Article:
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The Oxford Essential Guide to Writing by…

The Oxford Essential Guide to Writing

by Thomas S. Kane, Karen C. Ogden

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Many books on writing tell you how to think more creatively, how to conjure up an idea from scratch. Many, once you have an idea, show you how to express it clearly and elegantly. And many handbooks offer reliable advice on the use of commas, semicolons, and so forth. But The New Oxford Guide to Writing does all three, so that no matter where you find yourself in the writing process--from the daunting look of a blank page, to the rough draft that... ( )
This review has been flagged by multiple users as abuse of the terms of service and is no longer displayed (show).
  Tutter | Feb 6, 2015 |
Pros: extremely useful writing guide; clear, concise with useful examples; comprehensive
Cons: should have more of the same ( )
  sphinx | Jun 19, 2008 |
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Author nameRoleType of authorWork?Status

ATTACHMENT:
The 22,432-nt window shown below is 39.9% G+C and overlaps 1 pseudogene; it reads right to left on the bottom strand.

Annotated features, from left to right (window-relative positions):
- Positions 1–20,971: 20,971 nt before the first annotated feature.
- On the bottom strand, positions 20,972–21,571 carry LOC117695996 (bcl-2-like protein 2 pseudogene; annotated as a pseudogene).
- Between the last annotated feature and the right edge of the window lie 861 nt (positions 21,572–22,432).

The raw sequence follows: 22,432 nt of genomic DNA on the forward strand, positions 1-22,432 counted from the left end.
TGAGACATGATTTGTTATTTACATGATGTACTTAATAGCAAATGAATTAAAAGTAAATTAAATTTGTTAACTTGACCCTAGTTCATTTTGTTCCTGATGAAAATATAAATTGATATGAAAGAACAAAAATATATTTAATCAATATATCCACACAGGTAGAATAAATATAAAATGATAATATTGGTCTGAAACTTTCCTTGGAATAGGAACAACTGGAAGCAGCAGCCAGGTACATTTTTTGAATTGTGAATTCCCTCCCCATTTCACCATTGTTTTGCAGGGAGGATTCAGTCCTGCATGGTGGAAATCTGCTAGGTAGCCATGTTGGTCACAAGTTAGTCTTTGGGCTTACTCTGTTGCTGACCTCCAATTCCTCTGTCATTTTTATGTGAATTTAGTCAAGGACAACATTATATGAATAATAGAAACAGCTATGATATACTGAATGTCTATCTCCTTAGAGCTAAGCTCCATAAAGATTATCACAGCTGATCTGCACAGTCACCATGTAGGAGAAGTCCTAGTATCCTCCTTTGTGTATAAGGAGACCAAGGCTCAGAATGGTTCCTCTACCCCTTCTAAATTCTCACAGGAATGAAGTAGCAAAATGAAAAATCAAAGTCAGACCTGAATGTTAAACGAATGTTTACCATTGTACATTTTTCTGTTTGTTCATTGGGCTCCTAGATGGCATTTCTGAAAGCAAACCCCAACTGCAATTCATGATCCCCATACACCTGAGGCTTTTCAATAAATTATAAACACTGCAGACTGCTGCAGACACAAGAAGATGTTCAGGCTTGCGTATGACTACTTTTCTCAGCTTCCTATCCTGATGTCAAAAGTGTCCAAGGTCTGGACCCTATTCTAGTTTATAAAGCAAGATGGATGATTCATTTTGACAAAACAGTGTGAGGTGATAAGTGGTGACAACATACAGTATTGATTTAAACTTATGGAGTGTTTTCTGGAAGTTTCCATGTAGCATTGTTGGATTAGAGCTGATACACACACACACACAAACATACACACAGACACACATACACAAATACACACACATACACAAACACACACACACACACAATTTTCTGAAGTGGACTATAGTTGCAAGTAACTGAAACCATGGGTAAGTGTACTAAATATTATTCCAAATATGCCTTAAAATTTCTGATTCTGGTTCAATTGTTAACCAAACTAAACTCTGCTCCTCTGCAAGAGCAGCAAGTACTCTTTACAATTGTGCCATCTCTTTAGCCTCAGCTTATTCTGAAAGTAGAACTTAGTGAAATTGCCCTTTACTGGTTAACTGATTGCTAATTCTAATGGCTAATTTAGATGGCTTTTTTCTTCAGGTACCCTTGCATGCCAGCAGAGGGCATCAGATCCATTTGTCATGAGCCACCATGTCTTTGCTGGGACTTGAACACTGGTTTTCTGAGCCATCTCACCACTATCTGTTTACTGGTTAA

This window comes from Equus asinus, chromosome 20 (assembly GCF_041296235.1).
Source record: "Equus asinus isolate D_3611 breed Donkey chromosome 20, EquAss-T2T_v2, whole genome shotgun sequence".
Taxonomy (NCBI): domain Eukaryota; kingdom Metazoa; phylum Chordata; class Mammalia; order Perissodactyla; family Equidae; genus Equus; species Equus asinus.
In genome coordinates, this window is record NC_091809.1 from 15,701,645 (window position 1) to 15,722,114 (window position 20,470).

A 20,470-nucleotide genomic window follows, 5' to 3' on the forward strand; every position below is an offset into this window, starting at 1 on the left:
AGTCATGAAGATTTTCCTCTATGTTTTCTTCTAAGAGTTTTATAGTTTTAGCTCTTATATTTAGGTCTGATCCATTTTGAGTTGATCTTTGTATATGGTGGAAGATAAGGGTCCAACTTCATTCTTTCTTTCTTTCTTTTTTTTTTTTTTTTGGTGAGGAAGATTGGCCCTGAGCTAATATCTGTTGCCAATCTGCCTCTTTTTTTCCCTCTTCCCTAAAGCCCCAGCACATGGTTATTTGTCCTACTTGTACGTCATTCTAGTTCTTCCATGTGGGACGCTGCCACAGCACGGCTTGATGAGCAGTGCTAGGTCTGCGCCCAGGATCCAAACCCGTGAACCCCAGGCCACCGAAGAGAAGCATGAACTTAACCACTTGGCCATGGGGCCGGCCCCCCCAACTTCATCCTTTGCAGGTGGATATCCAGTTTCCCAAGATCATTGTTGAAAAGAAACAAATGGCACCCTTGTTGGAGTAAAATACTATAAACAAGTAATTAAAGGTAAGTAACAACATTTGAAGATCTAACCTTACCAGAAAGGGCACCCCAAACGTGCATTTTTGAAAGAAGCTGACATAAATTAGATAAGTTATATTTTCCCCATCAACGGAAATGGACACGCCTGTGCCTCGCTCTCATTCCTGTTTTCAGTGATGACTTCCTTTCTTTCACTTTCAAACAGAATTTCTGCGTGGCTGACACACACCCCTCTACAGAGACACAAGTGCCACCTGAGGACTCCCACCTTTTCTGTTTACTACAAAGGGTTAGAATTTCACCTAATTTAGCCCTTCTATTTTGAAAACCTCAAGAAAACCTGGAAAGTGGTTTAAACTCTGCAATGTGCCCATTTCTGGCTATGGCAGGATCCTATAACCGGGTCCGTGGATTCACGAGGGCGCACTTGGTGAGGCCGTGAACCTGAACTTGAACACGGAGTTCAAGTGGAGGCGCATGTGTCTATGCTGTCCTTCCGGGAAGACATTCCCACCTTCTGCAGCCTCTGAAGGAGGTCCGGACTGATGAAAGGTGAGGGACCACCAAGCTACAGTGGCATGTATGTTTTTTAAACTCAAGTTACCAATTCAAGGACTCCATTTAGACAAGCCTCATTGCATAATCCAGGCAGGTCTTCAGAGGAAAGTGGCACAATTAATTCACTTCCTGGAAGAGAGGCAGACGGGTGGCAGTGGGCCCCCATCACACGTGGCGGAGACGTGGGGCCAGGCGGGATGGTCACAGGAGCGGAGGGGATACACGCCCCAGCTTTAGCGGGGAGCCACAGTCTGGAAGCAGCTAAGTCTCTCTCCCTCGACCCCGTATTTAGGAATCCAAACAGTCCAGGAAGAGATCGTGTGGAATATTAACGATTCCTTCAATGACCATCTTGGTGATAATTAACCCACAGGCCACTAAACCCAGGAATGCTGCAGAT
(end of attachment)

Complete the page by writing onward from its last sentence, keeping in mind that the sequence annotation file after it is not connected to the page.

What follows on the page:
Thomas S. Kaneprimary authorall editionsconfirmed
Ogden, Karen C.main authorall editionsconfirmed
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Two broad assumptions underlie this book: (1) that writing is a rational activity, and (2) that it is a valuable activity.
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Amazon.com Amazon.com Review (ISBN 0195090594, Paperback)

There is an apparently endless supply of books about writing. Very few of those books, surprisingly, offer a thorough and scholarly approach to the basics: words, sentences, and paragraphs. The New Oxford Guide to Writing does. According to author Thomas S. Kane, writing is "an exercise of mind requiring the mastery of techniques anyone can learn." Kane's not claiming he can create a genius, but, as he says in his introduction, "you don't have to be a genius to write clear, effective English." The writing that Kane refers to here is expository and persuasive in nature--writing most likely to be required in day-to-day life. In great detail Kane explores the building of an essay, the development of paragraphs, the styling of sentences, the use of diction, and, finally, issues of punctuation. It is unlikely that very many writers have scrutinized the building blocks of language the way Kane has, but it's never too late. Rare is the sourcebook that can offer so much both to beginners and experts alike. And anyone who loves words will thrill to encounter--if he or she hasn't done so already--the freight-train sentence, parataxis, the triadic sentence, polysyndeton, asyndeton, collocation, and zeugma. --Jane Steinberg

(retrieved from Amazon Thu, 12 Mar 2015 18:09:13 -0400)

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